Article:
Pro-union protesters set up river picket at Port of Kalama
Nine boats carrying longshore union supporters blocked a grain ship at the Port of Kalama Tuesday morning, causing the Coast Guard to board one boat and cite the owner for violating a 200-yard safety zone. The incident is a spillover of a Vancouver dispute between the International Longshore and Warehouse Union and United Grain. Protesters were trying to impede a grain ship partially loaded with scabs in Vancouver and then headed to Kalama to load more grain. Union members called the substitute grain workers “strike breakers” brought in to work during a lockout of ILWU workers. “We’re not ever going to tolerate a scab boat, and it’s going to escalate” if any vessel serviced by non-union workers tries to dock at lower Columbia River ports, said Jake Whiteside, president of Local 21 of the ILWU. “I’m paying very close attention.” By early afternoon, the 623-foot, Liberia-based Mary H was at anchor on the Oregon side of the river and was listed as “delayed,” according to Port of Kalama officials. Longview Daily News, 5-7-13.
Gay marriage in Delaware to become legal July 1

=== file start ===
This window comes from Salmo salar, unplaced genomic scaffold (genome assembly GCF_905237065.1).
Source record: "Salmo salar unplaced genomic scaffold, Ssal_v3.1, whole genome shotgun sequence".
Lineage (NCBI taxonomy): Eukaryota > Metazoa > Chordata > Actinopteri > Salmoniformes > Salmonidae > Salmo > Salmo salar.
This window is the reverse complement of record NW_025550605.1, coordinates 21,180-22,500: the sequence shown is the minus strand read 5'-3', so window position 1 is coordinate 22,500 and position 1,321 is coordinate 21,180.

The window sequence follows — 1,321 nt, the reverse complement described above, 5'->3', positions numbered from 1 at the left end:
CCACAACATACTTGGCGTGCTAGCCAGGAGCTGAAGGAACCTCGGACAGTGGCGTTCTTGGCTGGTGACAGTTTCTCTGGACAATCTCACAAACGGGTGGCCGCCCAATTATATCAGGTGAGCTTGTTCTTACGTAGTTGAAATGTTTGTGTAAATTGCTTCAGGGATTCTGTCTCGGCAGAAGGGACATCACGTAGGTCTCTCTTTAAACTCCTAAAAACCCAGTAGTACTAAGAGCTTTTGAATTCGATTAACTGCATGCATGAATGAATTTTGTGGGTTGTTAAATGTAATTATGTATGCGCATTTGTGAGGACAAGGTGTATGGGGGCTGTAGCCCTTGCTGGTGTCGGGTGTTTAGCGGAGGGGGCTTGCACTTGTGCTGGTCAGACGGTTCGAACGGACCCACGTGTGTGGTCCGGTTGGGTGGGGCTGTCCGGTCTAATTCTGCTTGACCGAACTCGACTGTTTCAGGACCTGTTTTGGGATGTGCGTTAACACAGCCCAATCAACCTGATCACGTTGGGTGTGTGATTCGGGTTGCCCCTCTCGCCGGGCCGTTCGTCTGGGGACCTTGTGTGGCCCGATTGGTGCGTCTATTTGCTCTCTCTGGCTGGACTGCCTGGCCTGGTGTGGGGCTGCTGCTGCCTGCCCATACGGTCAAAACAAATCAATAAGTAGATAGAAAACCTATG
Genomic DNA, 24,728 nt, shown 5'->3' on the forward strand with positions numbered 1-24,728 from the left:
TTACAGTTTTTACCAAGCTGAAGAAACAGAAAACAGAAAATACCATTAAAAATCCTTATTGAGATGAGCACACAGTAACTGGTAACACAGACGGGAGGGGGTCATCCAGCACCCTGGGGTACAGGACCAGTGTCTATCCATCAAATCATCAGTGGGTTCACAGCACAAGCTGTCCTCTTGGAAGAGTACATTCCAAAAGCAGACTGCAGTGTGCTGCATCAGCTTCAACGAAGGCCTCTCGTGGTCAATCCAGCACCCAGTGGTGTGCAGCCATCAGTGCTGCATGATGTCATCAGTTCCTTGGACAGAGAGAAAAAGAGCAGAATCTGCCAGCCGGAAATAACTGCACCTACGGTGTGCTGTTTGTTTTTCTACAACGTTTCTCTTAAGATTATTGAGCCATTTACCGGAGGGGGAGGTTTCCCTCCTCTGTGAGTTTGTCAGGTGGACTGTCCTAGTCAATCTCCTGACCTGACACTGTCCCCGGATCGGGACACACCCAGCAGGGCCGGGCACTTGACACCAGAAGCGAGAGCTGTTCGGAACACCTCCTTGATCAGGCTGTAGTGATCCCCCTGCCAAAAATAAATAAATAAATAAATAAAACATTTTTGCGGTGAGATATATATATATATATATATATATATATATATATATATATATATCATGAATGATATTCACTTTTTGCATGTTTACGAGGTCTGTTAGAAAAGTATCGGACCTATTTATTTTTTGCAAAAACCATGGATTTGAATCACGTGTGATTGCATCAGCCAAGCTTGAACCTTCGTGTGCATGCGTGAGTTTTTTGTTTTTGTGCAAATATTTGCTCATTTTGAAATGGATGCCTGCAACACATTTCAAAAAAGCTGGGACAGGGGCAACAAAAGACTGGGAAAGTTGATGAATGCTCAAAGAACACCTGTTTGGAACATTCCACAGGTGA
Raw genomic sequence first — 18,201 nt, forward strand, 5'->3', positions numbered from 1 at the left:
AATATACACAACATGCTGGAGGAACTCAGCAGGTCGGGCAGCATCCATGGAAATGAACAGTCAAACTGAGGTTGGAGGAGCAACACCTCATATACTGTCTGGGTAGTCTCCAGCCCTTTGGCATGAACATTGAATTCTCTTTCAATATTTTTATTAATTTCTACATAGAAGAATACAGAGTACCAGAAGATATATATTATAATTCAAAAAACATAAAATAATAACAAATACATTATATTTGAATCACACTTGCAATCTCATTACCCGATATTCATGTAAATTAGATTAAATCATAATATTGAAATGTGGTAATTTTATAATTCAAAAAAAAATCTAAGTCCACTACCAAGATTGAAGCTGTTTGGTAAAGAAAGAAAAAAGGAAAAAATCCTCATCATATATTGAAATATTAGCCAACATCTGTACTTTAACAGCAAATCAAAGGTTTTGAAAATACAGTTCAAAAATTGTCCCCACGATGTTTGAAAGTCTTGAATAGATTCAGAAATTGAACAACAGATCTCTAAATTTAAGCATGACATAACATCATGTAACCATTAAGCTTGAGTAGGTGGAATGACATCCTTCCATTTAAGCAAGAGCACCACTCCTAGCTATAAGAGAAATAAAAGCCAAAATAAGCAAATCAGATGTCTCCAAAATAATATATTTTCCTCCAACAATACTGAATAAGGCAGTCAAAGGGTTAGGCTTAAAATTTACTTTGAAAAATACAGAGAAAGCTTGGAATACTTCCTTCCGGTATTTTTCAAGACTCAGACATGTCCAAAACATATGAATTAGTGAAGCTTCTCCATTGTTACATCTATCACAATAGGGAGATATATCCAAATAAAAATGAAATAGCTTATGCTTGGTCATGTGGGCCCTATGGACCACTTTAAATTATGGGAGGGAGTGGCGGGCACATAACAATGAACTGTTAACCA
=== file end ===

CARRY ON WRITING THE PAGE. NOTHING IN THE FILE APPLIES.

Delaware became the 11th state to legalize same-sex marriage Tuesday after a lengthy debate in the state Senate and the surprise votes of two lawmakers who could have tipped the tally the other way. A half-hour after the 12-9 Senate vote, Gov. Jack Markell signed the legislation into law on the main stairs in the lobby of Legislative Hall. During the debate in the Senate, Democratic Sen. Karen Peterson said the opposition’s arguments are based on the notion that being gay or lesbian is a choice, but that she cannot remember when she chose to love another woman. Peterson came out publicly for the first time on the Senate floor, referencing her 24-year relationship with her partner. Wilmington News-Journal, 5-7-13.
White House threatens veto on comp-time bill
The White House issued a veto threat Monday for a House comp-time bill that would allow private-sector employees to take comp time instead of overtime pay. “This legislation undermines the existing right to hard-earned overtime pay, on which many working families rely to make ends meet, while misrepresenting itself as a workplace flexibility measure that gives power to employees over their own schedules,” the White House Office of Management and Budget said in a statement. “If the President were presented with this legislation in its current form, his senior advisors would recommend that he veto the bill.” Politico, 5-6-13.
ALEC assembles ‘most wanted’ list; Oklahomans say ALEC is not OK